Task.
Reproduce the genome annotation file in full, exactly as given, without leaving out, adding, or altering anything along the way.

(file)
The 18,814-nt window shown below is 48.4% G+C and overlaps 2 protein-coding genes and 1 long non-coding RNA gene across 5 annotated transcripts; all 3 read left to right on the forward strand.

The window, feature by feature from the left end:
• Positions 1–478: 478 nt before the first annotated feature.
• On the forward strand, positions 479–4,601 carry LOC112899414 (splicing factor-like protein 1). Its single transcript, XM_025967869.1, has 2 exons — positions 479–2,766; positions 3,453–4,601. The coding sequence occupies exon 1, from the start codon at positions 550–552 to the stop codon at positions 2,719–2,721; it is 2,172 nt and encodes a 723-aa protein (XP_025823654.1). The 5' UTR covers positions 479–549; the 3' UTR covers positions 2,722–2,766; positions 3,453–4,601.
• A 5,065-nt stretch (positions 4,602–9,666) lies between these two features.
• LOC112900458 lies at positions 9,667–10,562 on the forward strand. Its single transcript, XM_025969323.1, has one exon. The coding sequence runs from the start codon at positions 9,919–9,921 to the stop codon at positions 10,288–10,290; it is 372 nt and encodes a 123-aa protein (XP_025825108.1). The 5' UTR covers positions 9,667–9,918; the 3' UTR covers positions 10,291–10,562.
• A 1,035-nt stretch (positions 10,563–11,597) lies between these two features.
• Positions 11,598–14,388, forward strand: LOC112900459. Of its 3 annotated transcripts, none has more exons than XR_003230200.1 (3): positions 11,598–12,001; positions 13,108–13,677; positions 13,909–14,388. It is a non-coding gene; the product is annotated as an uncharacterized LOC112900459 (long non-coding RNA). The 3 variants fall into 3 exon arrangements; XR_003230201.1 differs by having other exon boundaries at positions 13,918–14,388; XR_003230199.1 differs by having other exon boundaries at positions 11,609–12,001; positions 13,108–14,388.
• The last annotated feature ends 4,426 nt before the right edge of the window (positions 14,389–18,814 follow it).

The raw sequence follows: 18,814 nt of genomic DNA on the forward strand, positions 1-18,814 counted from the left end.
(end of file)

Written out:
The 18,814-nt window shown below is 48.4% G+C and overlaps 2 protein-coding genes and 1 long non-coding RNA gene across 5 annotated transcripts; all 3 read left to right on the forward strand.

The window, feature by feature from the left end:
• Positions 1–478: 478 nt before the first annotated feature.
• On the forward strand, positions 479–4,601 carry LOC112899414 (splicing factor-like protein 1). Its single transcript, XM_025967869.1, has 2 exons — positions 479–2,766; positions 3,453–4,601. The coding sequence occupies exon 1, from the start codon at positions 550–552 to the stop codon at positions 2,719–2,721; it is 2,172 nt and encodes a 723-aa protein (XP_025823654.1). The 5' UTR covers positions 479–549; the 3' UTR covers positions 2,722–2,766; positions 3,453–4,601.
• A 5,065-nt stretch (positions 4,602–9,666) lies between these two features.
• LOC112900458 lies at positions 9,667–10,562 on the forward strand. Its single transcript, XM_025969323.1, has one exon. The coding sequence runs from the start codon at positions 9,919–9,921 to the stop codon at positions 10,288–10,290; it is 372 nt and encodes a 123-aa protein (XP_025825108.1). The 5' UTR covers positions 9,667–9,918; the 3' UTR covers positions 10,291–10,562.
• A 1,035-nt stretch (positions 10,563–11,597) lies between these two features.
• Positions 11,598–14,388, forward strand: LOC112900459. Of its 3 annotated transcripts, none has more exons than XR_003230200.1 (3): positions 11,598–12,001; positions 13,108–13,677; positions 13,909–14,388. It is a non-coding gene; the product is annotated as an uncharacterized LOC112900459 (long non-coding RNA). The 3 variants fall into 3 exon arrangements; XR_003230201.1 differs by having other exon boundaries at positions 13,918–14,388; XR_003230199.1 differs by having other exon boundaries at positions 11,609–12,001; positions 13,108–14,388.
• The last annotated feature ends 4,426 nt before the right edge of the window (positions 14,389–18,814 follow it).

The raw sequence follows: 18,814 nt of genomic DNA on the forward strand, positions 1-18,814 counted from the left end.